Adam Kirsch, writing for The Slate, has an excellent retort, noting that based on a plethora of anecdotal evidence, it is the Swedes, and perhaps by extension certain others in Europe, that display a rather dismal understanding of American culture and the literary scenes taking place. Kirsch notes that the "insular", "ignorant" qualities that Engdahl decries actually constituted the very qualities that past Nobel committees praised when they awarded the Nobel Prize in Literature to Sinclair Lewis, Pearl S. Buck, John Steinbeck, and William Faulkner. Kirsch then notes how the times have changed since Saul Bellow won the award in 1976, with only Toni Morrison winning the award in the interim.
"The U.S. is too isolated, too insular," Engdahl decreed. "They don't translate enough and don't really participate in the big dialogue of literature. That ignorance is restraining."
Kirsch makes an excellent point in questioning how the Nobel committee seems to be eschewing Alfred Nobel's own directives in regards to choosing the literature winners in favor of highlighting those who are more apt to be seen these days denigrating American society and culture (in addition to the ubiqitous bashing of U.S. military affairs) than to be seen producing sterling works today. Why hasn't a Philip Roth, Thomas Pynchon, John Updike, or Don DeLillo been honored, when their works challenge the state of contemporary affairs and which contain rich prose and characterizations? That, unfortunately, is the area of Kirsch's argument that could have been developed further, even though I agree with those choices and would add one other, Cormac McCarthy, to that august list of American contemporary writers.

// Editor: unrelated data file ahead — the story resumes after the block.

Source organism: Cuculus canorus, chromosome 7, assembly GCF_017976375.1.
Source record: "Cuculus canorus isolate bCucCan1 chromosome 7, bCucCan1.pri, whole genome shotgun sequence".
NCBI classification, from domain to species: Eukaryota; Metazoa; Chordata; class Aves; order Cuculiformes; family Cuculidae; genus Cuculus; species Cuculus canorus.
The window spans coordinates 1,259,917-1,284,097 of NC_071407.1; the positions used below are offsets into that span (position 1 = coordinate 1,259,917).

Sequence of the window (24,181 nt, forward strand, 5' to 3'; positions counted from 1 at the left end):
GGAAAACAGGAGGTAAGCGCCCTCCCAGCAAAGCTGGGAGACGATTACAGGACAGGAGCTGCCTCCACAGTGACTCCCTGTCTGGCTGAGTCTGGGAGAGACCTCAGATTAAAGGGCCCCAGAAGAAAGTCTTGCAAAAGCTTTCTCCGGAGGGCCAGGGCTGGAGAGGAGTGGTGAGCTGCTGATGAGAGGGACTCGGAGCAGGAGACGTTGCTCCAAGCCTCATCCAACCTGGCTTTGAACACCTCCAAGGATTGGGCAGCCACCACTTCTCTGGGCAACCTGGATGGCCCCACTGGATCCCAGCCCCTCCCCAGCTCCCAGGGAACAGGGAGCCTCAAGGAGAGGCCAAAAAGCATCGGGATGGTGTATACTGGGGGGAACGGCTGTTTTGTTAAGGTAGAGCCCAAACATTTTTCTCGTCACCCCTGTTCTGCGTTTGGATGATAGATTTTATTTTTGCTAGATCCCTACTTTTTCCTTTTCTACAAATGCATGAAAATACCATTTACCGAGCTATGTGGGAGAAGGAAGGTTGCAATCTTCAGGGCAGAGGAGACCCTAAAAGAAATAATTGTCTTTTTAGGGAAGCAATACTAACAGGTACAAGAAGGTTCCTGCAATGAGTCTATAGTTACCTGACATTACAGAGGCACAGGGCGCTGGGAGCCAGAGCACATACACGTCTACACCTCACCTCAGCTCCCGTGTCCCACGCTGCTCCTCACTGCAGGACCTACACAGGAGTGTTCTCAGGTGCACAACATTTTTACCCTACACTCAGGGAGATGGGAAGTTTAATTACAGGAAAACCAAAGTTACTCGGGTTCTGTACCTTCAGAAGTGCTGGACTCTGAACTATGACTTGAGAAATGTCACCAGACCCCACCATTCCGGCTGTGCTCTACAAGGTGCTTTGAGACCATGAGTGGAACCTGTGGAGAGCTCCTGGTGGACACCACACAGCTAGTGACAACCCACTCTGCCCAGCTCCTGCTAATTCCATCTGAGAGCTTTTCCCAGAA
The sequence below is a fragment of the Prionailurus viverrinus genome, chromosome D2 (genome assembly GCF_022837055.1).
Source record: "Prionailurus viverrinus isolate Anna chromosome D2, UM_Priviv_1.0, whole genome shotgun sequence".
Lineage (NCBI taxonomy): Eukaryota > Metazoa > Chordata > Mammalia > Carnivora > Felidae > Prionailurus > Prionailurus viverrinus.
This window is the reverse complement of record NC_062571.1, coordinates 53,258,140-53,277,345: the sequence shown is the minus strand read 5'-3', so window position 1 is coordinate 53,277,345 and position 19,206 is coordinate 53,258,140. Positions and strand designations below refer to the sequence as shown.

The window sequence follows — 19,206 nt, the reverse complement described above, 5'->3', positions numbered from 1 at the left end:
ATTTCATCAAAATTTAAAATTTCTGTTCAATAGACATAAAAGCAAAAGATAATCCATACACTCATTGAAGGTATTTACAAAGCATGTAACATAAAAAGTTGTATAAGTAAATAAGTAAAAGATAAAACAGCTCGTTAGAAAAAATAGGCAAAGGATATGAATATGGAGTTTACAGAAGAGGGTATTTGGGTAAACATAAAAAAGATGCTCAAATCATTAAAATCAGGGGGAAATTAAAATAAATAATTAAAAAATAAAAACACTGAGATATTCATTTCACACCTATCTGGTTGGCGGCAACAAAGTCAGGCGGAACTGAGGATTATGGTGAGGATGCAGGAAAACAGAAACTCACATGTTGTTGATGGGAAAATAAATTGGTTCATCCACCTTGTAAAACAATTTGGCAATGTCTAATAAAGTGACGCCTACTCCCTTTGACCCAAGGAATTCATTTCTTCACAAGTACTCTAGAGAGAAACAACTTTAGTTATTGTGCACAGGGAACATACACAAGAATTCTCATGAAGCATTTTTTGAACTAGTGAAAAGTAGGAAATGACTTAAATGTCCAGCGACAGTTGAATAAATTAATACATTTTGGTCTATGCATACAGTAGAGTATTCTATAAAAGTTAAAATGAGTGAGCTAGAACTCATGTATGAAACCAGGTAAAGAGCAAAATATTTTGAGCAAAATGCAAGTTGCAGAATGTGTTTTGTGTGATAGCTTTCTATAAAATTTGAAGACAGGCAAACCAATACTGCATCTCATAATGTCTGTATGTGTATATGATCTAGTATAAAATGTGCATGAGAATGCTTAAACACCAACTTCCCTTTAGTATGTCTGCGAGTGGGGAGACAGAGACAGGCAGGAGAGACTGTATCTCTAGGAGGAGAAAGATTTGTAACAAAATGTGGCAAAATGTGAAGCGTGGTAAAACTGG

It is annoying, needless to say, to read yet another dismissive comment about American literature that fails to recognize its very international and daring qualities. Criticize the U.S. for lack of translation, when it usually isn't until a work is made available in the U.S. that most works go "international bestseller?" Critique a country of immigrants and the various "flavors" of thought and literature for being "insular?" I guess either Engdahl was in dire need of having any sort of press or else he loves having his toes tickling his tonsils, because such comments only feed into the perception that despite whatever qualities that the United States produces in the field of literature (and other cultural endeavors), there always will be those who'll be dismissive while being insular and ignorant themselves.